The recommendations include both technical and administrative simplifications and are made to help the small business sector deal more easily with their tax obligations.

The OTS has focused this review on three key areas: HMRC's administration; disincorporation; and simplified taxation for the very smallest businesses (those with turnover under £30,000). The key recommendations for each area are:

  • Tax Administration - the OTS has found clear scope for changes to be made in the way the tax system is run that will make a genuine difference. There is much that is working well, and HMRC already have a range of initiatives in hand that the OTS endorses, but the OTS has developed a range of practical changes. These will help in areas of raising awareness of the help that is available, improving communication, improving the relationships between HMRC and the small business community and ways to gives businesses more certainty about their tax affairs. Recommendations include the use of two-way email communication, better VAT rulings and information and a dedicated helpline for small businesses.
  • Simplified taxation for the smallest businesses – the OTS established that for the very smallest business – often "one man bands" – cash accounts are widely used, whilst claiming for businesses expenses is disproportionately burdensome given the limited amounts often involved. The OTS therefore recommends that receipts and payments accounting is accepted, instead of full 'GAAP' accounts. The OTS also recommends a wider range of flat rate expense allowances be available. These methods should be the default option for qualifying businesses, with an "opt-out" allowing those to select the system that is most beneficial to them. Furthermore, the OTS recommends a full study is undertaken of a turnover tax as a possible alternative for the smallest businesses.
  • Disincorporation – the OTS identified that a number of the smallest companies would like to 'disincorporate' and move to an unincorporated status. The current tax system works against this, so the OTS has proposed the introduction of a tax relief so that companies can disincorporate without incurring significant tax cost. This would parallel the existing incorporation relief. This would have the dual benefit of reducing admin burdens whist facilitating business reorganisations allowing businesses to trade in their correct form.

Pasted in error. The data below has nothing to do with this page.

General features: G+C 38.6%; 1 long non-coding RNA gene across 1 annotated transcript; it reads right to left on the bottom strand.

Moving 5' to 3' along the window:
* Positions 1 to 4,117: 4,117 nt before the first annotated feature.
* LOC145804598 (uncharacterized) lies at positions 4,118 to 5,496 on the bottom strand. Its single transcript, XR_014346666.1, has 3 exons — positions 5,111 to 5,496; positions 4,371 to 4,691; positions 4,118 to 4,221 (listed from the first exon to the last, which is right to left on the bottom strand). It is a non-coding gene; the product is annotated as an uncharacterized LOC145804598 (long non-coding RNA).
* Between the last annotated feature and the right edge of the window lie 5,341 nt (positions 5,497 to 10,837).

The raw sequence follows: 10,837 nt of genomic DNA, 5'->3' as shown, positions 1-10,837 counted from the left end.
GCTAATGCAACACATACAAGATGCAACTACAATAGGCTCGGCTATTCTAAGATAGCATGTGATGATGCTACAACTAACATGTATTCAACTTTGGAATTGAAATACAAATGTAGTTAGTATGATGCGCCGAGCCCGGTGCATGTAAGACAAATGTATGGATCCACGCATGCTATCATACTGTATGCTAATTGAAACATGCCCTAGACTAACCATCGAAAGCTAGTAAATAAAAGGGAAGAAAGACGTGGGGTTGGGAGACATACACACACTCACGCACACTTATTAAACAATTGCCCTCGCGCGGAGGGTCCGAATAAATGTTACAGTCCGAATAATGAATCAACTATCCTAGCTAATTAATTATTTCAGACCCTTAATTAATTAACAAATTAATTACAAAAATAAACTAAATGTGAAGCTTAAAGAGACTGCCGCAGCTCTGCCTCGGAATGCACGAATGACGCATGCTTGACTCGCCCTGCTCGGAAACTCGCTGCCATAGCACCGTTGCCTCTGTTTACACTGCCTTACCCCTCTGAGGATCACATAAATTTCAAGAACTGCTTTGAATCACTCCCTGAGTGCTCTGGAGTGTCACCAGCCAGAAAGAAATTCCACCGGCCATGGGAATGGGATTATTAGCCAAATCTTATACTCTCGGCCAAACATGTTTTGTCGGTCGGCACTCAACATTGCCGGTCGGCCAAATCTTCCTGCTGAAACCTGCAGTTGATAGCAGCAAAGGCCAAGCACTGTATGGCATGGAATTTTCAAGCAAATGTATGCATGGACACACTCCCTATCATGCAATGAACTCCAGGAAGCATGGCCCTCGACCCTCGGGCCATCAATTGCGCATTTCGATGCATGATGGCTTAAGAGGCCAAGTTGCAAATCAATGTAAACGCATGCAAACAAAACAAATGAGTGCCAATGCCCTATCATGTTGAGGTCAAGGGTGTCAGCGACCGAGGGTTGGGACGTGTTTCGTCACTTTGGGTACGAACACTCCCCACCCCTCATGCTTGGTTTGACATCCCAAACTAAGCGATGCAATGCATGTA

John Whiting, Tax Director for the Office of Tax Simplification said:

"We have spent a lot of time gathering the views of businesses and their advisers about the tax system from the sharp end. That has led us to recommend a range of practical changes to the way the system runs that will help businesses with their everyday tax affairs – and will help HMRC as well.

"We have also looked for ways of changing the tax system and that has led us to recommend introducing a disincorporation relief and a wider range of flat rate allowances. There's a strong case for a form of cash accounting and indeed we think that going further into a radically different way of calculating tax for the smallest businesses needs study. Overall, we think that the recommendations put forward today represent a common sense approach that would help to ease the burdens of thousands of the smallest businesses throughout the UK."

2.3. Tax avoidance on debt buybacks and Authorised Investment Funds

HMRC has announced draft legislation to close two tax avoidance arrangements, one involving debt buybacks, the other involving the obtaining of a tax credit on Authorised Investment Fund income where no tax was deducted in the first place.

Debt Buybacks

Prior to the announcement banks were seeking to take advantage of the fact that when intercompany debt is released, neither company is required to bring into account a credit for the release of the debt (CTA09 s358), unless CTA09 s361 or s362 apply. S361 and s362 provide that the creditor company (lender) is required to bring into account a credit when it is connected with the debtor company in certain circumstances, though there are exceptions for certain corporate rescue and debt for debt transactions.

Where the bank's debt was trading at below issue value in the market (say at £80 when it had been issued for £100), if the bank itself bought back the debt directly, it would need to recognise a credit on the release of the debt from its balance sheet. However, if it could buy a company that held the debt in circumstances where neither CTA09 s361 or s362 applied, it could then release the debt and take advantage of the connected company release rule so that no credit need be brought into account.